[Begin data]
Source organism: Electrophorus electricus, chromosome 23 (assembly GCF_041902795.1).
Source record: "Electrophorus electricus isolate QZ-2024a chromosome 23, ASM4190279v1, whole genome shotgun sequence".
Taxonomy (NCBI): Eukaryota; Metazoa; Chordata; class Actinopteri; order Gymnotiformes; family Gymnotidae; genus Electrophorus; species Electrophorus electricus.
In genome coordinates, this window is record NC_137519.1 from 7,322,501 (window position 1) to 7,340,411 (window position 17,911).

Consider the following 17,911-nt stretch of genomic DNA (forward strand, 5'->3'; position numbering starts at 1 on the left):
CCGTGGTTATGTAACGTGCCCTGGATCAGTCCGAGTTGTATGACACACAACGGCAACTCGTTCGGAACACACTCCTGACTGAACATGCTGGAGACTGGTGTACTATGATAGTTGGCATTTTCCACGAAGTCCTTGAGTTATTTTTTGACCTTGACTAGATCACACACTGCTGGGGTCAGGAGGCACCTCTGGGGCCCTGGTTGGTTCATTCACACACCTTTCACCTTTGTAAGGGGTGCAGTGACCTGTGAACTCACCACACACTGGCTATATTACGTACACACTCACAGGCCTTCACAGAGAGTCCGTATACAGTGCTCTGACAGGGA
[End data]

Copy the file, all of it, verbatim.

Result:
Source organism: Electrophorus electricus, chromosome 23 (assembly GCF_041902795.1).
Source record: "Electrophorus electricus isolate QZ-2024a chromosome 23, ASM4190279v1, whole genome shotgun sequence".
Taxonomy (NCBI): Eukaryota; Metazoa; Chordata; class Actinopteri; order Gymnotiformes; family Gymnotidae; genus Electrophorus; species Electrophorus electricus.
In genome coordinates, this window is record NC_137519.1 from 7,322,501 (window position 1) to 7,340,411 (window position 17,911).

Consider the following 17,911-nt stretch of genomic DNA (forward strand, 5'->3'; position numbering starts at 1 on the left):
CCGTGGTTATGTAACGTGCCCTGGATCAGTCCGAGTTGTATGACACACAACGGCAACTCGTTCGGAACACACTCCTGACTGAACATGCTGGAGACTGGTGTACTATGATAGTTGGCATTTTCCACGAAGTCCTTGAGTTATTTTTTGACCTTGACTAGATCACACACTGCTGGGGTCAGGAGGCACCTCTGGGGCCCTGGTTGGTTCATTCACACACCTTTCACCTTTGTAAGGGGTGCAGTGACCTGTGAACTCACCACACACTGGCTATATTACGTACACACTCACAGGCCTTCACAGAGAGTCCGTATACAGTGCTCTGACAGGGA